Depends on what you mean.
Are you asking what the specs for an Uber awesome rig that will probably play any game released in the next 5 years at max specs, or just what the average workhorse mid-ranged PC that will run most games at decent settings specs are?
An Uber rig will have a 4-6 core CPU probably running at around 3.1+ghz, two or three high end GPUs in SLI or Crossfire, 16gb of Ram, a high end MOBO, at least 1 1TB+ HDD for data storage and another 500gb or so SSD for the OS and graphically intensive games, a 1200-1500w PSU, after market cooling, a large custom case, and probably a Blu-Ray drive, with possibly a DVD-RW drive as well. I've got something like this and it's stupidly powerful. There are no games out at the moment that can take advantage of this much power. It's overkill and future proofing to do something like this. When I saw the specs for the PS4 and Xbox 1 I chuckled a little bit at how cute they both were.
That's very expensive, but it will last you a really long time if you take care of it.
On the other hand, a workhorse rig that will run most games well is more like a quad core CPU at around 2.7-3.0ghz, the best single GPU you can afford, 8gb of Ram, an 800w PSU, a 1TB HDD [if it's primarily for games I recommend at least that much, you'd be surprised how fast it fills up], and a DVD or DVD-RW drive. You can easily build something with this model that will outperform the PS4 and Xbox 1. Though, you would need a high end GPU for that.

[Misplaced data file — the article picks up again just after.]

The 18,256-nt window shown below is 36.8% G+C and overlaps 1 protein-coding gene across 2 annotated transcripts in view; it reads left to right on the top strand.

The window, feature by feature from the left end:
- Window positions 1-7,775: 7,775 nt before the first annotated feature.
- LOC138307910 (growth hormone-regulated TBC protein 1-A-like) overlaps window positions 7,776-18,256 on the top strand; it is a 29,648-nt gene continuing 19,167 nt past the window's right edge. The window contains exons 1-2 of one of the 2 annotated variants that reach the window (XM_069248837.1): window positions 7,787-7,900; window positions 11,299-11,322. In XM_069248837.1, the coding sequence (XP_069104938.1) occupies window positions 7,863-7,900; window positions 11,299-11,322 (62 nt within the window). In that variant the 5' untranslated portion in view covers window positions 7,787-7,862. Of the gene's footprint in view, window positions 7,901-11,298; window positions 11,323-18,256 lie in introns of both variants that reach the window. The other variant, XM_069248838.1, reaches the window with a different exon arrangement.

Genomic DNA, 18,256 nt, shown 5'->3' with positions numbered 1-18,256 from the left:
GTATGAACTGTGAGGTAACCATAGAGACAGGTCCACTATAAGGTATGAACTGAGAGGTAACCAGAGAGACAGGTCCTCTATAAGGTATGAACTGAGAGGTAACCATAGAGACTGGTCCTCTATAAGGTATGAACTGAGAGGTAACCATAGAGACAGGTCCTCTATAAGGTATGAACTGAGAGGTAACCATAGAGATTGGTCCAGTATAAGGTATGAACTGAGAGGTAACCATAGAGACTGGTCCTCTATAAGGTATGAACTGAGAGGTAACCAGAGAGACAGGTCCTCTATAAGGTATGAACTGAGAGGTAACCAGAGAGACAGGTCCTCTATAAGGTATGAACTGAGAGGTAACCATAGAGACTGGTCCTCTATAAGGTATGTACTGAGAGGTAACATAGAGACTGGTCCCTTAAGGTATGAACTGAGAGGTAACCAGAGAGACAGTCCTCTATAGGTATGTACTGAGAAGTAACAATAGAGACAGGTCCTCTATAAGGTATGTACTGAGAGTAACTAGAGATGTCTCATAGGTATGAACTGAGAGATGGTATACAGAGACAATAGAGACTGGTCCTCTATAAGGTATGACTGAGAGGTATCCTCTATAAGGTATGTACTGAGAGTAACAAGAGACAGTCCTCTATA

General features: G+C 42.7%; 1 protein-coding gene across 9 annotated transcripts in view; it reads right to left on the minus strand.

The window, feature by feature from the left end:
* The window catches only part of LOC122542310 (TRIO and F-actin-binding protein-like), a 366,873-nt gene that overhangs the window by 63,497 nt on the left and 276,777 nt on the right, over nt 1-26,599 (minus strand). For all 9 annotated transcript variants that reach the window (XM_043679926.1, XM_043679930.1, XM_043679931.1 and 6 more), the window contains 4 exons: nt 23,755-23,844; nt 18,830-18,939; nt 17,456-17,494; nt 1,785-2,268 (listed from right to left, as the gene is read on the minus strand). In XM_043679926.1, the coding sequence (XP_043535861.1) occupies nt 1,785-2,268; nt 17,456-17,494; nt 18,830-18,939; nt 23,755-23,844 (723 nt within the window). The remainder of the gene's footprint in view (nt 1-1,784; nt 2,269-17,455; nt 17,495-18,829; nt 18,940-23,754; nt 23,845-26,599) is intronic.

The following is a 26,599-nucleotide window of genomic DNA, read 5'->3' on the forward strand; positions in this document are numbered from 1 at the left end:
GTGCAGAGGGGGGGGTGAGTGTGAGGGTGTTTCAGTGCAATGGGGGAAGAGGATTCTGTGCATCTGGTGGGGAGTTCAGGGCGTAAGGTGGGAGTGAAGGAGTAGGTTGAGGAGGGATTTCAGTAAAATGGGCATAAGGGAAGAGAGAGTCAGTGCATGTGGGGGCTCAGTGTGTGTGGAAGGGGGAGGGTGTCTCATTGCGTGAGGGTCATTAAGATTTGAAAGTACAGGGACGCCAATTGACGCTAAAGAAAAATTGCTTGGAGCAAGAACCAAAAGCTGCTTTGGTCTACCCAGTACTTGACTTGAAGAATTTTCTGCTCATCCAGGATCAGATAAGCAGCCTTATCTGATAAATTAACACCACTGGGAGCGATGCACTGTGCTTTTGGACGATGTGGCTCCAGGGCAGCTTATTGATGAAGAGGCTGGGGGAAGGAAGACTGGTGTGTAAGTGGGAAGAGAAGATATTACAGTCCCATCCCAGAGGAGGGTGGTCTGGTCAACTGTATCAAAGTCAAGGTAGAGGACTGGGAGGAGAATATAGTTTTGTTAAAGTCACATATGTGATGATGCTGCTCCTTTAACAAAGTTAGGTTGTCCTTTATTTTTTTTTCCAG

Either way, as long as you make sure you get a good Mobo you can upgrade easily for a lot less than another console will cost you. Also, you'll be wanting a 64 bit OS. 32bit isn't horrible and works fine for a casual PC, but most newer games take advantage of a 64bit OS so you really do want one. So, for a gaming rig Windows 7 64bit is the best choice. Windows 8 is kind of crap and a lot of games don't like it. It was primarily designed for mobile devices and tablets and got a PC port for no good reason. Avoid it and stick with Win 7 64, it's the best OS available for a gaming machine right now.
If you want to primarily play games on something I don't recommend just going out and buying something 'new' and hoping it's enough. A lot of Laptops and Desktop PCs that are prebuilt aren't made with games in mind, but rather browsing and business. You're probably not going to find a great gaming rig on the shelf at Walmart. Even Bestbuy isn't going to have much catered to gaming and tends to stock more towards casual use.
The cheapest way to do it is build your own, but if you're not into that I recommend having someone build you one. Off the shelf PCs aren't very good gaming machines especially if you're looking to play games like the newest COD, Battlefield 3 or 4, or Farcry 3.
It's going to cost more than a console initially for sure, but despite the higher up front cost it actually costs less in the long run. Games are cheaper, you don't need to pay for multiplayer, and there's a lot more free stuff in PC gaming's world.